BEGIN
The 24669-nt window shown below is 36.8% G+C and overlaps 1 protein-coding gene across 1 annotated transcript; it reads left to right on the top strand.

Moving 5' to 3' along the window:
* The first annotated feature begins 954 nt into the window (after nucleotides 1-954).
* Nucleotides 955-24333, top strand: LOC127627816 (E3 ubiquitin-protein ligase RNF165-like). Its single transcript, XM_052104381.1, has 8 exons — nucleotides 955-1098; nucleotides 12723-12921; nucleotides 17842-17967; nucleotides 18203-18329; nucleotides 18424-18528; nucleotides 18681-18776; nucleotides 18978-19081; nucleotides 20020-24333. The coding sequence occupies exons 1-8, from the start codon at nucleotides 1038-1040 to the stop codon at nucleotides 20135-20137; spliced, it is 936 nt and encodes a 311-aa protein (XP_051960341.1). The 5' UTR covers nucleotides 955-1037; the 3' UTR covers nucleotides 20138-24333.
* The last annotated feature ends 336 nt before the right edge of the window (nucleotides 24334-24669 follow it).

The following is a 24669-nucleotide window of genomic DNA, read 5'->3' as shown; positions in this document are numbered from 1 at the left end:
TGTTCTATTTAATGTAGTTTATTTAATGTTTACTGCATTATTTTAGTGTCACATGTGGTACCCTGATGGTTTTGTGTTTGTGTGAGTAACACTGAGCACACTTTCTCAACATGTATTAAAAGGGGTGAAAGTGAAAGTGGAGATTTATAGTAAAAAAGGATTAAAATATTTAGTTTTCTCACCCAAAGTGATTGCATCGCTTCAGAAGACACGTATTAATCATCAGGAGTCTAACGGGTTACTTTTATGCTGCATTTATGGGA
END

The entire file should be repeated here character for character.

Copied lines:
The 24669-nt window shown below is 36.8% G+C and overlaps 1 protein-coding gene across 1 annotated transcript; it reads left to right on the top strand.

Moving 5' to 3' along the window:
* The first annotated feature begins 954 nt into the window (after nucleotides 1-954).
* Nucleotides 955-24333, top strand: LOC127627816 (E3 ubiquitin-protein ligase RNF165-like). Its single transcript, XM_052104381.1, has 8 exons — nucleotides 955-1098; nucleotides 12723-12921; nucleotides 17842-17967; nucleotides 18203-18329; nucleotides 18424-18528; nucleotides 18681-18776; nucleotides 18978-19081; nucleotides 20020-24333. The coding sequence occupies exons 1-8, from the start codon at nucleotides 1038-1040 to the stop codon at nucleotides 20135-20137; spliced, it is 936 nt and encodes a 311-aa protein (XP_051960341.1). The 5' UTR covers nucleotides 955-1037; the 3' UTR covers nucleotides 20138-24333.
* The last annotated feature ends 336 nt before the right edge of the window (nucleotides 24334-24669 follow it).

The following is a 24669-nucleotide window of genomic DNA, read 5'->3' as shown; positions in this document are numbered from 1 at the left end:
TGTTCTATTTAATGTAGTTTATTTAATGTTTACTGCATTATTTTAGTGTCACATGTGGTACCCTGATGGTTTTGTGTTTGTGTGAGTAACACTGAGCACACTTTCTCAACATGTATTAAAAGGGGTGAAAGTGAAAGTGGAGATTTATAGTAAAAAAGGATTAAAATATTTAGTTTTCTCACCCAAAGTGATTGCATCGCTTCAGAAGACACGTATTAATCATCAGGAGTCTAACGGGTTACTTTTATGCTGCATTTATGGGA